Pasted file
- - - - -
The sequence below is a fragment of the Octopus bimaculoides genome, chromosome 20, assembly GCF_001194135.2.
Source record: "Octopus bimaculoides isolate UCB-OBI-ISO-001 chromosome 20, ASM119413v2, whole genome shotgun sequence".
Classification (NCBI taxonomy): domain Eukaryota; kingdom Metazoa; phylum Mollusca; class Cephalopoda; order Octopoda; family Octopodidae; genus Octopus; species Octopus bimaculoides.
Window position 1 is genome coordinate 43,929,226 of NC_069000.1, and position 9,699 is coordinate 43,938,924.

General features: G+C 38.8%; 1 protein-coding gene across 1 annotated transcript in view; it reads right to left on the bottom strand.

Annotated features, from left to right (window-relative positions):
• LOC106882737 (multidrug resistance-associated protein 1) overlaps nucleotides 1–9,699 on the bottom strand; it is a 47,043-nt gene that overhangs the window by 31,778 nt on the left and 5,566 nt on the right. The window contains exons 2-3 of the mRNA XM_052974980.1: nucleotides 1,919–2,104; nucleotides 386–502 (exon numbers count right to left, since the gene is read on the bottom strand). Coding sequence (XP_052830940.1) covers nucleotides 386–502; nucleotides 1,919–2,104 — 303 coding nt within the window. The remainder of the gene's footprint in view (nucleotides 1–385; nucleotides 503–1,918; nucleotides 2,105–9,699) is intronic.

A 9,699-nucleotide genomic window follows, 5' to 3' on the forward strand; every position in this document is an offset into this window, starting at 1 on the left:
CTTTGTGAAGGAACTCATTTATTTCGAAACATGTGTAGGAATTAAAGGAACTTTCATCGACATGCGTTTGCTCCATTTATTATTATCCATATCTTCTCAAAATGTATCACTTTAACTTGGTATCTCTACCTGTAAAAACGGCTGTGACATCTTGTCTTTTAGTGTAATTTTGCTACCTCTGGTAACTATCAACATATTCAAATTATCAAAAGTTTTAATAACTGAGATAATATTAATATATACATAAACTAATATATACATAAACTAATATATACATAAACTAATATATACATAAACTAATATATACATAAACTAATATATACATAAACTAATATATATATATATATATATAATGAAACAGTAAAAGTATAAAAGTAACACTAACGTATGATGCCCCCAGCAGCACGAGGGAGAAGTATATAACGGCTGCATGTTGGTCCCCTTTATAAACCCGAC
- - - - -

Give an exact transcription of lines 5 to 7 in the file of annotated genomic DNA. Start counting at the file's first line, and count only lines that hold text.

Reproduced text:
General features: G+C 38.8%; 1 protein-coding gene across 1 annotated transcript in view; it reads right to left on the bottom strand.

Annotated features, from left to right (window-relative positions):
• LOC106882737 (multidrug resistance-associated protein 1) overlaps nucleotides 1–9,699 on the bottom strand; it is a 47,043-nt gene that overhangs the window by 31,778 nt on the left and 5,566 nt on the right. The window contains exons 2-3 of the mRNA XM_052974980.1: nucleotides 1,919–2,104; nucleotides 386–502 (exon numbers count right to left, since the gene is read on the bottom strand). Coding sequence (XP_052830940.1) covers nucleotides 386–502; nucleotides 1,919–2,104 — 303 coding nt within the window. The remainder of the gene's footprint in view (nucleotides 1–385; nucleotides 503–1,918; nucleotides 2,105–9,699) is intronic.